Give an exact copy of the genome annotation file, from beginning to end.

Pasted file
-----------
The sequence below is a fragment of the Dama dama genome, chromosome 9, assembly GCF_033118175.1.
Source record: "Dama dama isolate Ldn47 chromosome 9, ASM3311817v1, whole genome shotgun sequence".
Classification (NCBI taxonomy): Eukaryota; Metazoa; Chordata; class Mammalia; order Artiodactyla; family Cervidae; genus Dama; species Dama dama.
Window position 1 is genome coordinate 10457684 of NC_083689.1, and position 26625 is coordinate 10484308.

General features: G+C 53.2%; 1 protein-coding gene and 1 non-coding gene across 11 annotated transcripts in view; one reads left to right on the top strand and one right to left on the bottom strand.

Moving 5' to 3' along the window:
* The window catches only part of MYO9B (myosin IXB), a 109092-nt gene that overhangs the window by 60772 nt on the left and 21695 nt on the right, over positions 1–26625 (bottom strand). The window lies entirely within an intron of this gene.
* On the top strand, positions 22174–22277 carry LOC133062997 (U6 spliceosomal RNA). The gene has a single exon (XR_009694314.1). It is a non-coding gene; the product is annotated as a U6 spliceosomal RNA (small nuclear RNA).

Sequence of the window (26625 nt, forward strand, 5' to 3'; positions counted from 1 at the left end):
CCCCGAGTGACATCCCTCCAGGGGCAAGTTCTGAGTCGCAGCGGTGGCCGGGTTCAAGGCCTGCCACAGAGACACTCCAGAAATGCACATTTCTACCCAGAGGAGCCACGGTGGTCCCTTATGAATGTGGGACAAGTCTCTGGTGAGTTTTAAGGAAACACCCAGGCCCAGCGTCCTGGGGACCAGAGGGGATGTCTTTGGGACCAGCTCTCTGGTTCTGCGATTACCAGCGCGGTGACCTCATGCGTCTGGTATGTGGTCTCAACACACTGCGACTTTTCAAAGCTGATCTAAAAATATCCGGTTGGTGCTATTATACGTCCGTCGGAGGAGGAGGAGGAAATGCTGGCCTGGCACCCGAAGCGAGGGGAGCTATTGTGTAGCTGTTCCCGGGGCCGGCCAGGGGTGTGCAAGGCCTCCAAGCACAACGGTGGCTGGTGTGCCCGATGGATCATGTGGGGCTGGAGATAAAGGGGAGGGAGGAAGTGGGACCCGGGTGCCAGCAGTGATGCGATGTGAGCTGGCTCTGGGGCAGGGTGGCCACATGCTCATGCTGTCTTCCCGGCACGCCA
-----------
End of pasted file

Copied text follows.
The sequence below is a fragment of the Dama dama genome, chromosome 9, assembly GCF_033118175.1.
Source record: "Dama dama isolate Ldn47 chromosome 9, ASM3311817v1, whole genome shotgun sequence".
Classification (NCBI taxonomy): Eukaryota; Metazoa; Chordata; class Mammalia; order Artiodactyla; family Cervidae; genus Dama; species Dama dama.
Window position 1 is genome coordinate 10457684 of NC_083689.1, and position 26625 is coordinate 10484308.

General features: G+C 53.2%; 1 protein-coding gene and 1 non-coding gene across 11 annotated transcripts in view; one reads left to right on the top strand and one right to left on the bottom strand.

Moving 5' to 3' along the window:
* The window catches only part of MYO9B (myosin IXB), a 109092-nt gene that overhangs the window by 60772 nt on the left and 21695 nt on the right, over positions 1–26625 (bottom strand). The window lies entirely within an intron of this gene.
* On the top strand, positions 22174–22277 carry LOC133062997 (U6 spliceosomal RNA). The gene has a single exon (XR_009694314.1). It is a non-coding gene; the product is annotated as a U6 spliceosomal RNA (small nuclear RNA).

Sequence of the window (26625 nt, forward strand, 5' to 3'; positions counted from 1 at the left end):
CCCCGAGTGACATCCCTCCAGGGGCAAGTTCTGAGTCGCAGCGGTGGCCGGGTTCAAGGCCTGCCACAGAGACACTCCAGAAATGCACATTTCTACCCAGAGGAGCCACGGTGGTCCCTTATGAATGTGGGACAAGTCTCTGGTGAGTTTTAAGGAAACACCCAGGCCCAGCGTCCTGGGGACCAGAGGGGATGTCTTTGGGACCAGCTCTCTGGTTCTGCGATTACCAGCGCGGTGACCTCATGCGTCTGGTATGTGGTCTCAACACACTGCGACTTTTCAAAGCTGATCTAAAAATATCCGGTTGGTGCTATTATACGTCCGTCGGAGGAGGAGGAGGAAATGCTGGCCTGGCACCCGAAGCGAGGGGAGCTATTGTGTAGCTGTTCCCGGGGCCGGCCAGGGGTGTGCAAGGCCTCCAAGCACAACGGTGGCTGGTGTGCCCGATGGATCATGTGGGGCTGGAGATAAAGGGGAGGGAGGAAGTGGGACCCGGGTGCCAGCAGTGATGCGATGTGAGCTGGCTCTGGGGCAGGGTGGCCACATGCTCATGCTGTCTTCCCGGCACGCCA